Ultimately, we’re not financial advisors. So, it may be worth getting a landlord insurance quote from different insurance providers to weigh up the cost/benefit to you. You might also wish to consult a qualified financial advisor for professional advice.

Different types of landlord insurance

You can typically choose a different level of insurance with your landlord insurance policy. What type of insurance you need may depend on a variety of different factors. Here’s a breakdown of the two most common types of cover:

Landlord buildings insurance: This insurance will cover you for loss or damage to your building, including damage as a result of fire or floods. However, not all policies will cover malicious damage. It is worth checking if any destruction caused by tenants is covered.

Landlord contents cover: This insurance will cover you for loss or damage to the contents of your property. If you rent a furnished place or have any furniture or features within your rental property, it may be worth considering this type of cover. Naturally, tenants are responsible for insuring any of their own belongings.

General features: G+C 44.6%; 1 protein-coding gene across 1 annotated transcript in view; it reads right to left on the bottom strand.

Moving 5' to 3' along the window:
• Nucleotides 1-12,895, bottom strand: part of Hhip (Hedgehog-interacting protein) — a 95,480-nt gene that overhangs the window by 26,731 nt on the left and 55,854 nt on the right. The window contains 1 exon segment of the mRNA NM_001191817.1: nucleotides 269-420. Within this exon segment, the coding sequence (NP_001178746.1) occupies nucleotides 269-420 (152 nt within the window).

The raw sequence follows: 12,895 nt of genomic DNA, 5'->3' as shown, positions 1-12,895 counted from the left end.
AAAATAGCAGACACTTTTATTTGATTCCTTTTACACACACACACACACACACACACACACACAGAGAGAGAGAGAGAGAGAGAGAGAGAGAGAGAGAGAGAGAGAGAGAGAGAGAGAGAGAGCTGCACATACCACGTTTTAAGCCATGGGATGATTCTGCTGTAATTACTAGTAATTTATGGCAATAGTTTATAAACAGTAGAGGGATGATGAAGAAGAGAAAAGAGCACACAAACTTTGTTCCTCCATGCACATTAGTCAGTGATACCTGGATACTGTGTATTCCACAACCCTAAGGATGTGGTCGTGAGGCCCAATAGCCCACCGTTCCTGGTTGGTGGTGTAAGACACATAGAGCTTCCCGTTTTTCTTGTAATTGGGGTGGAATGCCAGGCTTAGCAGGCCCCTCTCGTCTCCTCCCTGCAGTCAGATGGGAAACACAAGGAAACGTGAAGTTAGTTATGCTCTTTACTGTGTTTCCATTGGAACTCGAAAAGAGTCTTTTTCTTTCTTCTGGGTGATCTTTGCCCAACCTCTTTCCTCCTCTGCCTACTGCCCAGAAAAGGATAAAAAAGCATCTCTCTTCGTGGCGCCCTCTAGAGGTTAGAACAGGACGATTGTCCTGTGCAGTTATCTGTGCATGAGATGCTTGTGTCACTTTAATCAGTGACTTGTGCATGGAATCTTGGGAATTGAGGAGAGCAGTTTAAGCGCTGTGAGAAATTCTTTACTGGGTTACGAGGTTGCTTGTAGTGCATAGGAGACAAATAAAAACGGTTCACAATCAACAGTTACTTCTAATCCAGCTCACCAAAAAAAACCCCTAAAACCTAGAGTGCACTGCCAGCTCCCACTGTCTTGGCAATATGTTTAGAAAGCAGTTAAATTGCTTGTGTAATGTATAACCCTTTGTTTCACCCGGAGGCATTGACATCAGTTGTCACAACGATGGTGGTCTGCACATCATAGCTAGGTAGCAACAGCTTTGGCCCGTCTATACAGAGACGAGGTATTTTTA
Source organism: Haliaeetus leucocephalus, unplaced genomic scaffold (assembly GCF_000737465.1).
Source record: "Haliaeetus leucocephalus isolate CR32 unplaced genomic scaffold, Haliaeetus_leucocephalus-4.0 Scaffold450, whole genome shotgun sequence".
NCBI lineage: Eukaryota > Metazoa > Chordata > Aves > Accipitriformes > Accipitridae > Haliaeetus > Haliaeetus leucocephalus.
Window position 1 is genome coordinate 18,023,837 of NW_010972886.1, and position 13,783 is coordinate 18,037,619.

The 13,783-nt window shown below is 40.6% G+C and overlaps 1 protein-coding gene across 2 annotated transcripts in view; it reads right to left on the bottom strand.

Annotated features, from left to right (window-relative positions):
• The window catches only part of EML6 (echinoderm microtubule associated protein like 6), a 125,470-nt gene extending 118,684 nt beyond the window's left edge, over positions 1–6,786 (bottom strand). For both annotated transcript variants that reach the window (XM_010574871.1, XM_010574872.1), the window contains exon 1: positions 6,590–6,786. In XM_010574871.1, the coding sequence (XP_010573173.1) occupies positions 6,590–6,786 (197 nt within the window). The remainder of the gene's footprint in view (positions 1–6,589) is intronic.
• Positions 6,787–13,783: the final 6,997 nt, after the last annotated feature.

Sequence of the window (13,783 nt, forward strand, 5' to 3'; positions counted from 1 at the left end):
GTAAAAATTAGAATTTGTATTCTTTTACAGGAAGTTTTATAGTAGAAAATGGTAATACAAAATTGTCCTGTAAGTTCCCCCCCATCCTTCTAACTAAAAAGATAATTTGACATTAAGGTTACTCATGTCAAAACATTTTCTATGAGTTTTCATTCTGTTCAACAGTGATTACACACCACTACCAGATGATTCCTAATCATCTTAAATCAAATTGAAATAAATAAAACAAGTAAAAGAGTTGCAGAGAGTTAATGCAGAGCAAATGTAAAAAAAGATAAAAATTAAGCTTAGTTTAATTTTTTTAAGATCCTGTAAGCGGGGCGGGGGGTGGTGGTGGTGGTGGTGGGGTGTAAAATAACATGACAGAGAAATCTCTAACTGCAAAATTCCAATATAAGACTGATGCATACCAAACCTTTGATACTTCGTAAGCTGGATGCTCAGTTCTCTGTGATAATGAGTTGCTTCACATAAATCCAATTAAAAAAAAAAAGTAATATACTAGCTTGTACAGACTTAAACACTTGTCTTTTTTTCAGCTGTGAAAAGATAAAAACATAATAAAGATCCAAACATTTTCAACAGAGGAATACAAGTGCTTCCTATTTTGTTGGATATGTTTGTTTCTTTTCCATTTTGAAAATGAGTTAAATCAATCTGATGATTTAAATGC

Has COVID-19 affected landlord insurance?

The recent COVID-19 pandemic has caused some insurance companies to change their policies. After the National Cabinet put a six-month ban on evictions in March 2020, the cover of tenant-related risks has significantly changed. While many Australians have been stood down and struggled to pay rent, landlords have been trying to claim the losses they made through their landlord insurances. Therefore, many insurers made changes to what they are willing to cover with this new risk in mind. Most new policies won’t cover tenant-related financial loss until further notice. 

When signing a new landlord insurance policy, it makes sense to check what it still covers and what it doesn’t. In many cases, loss of income due to arrears or vacancies are excluded, together with any legal costs that may come from chasing a tenant for rental payments. However, some policies will cover malicious damage done by tenants. This is why it’s never been more important to put in the hard yards and do your research.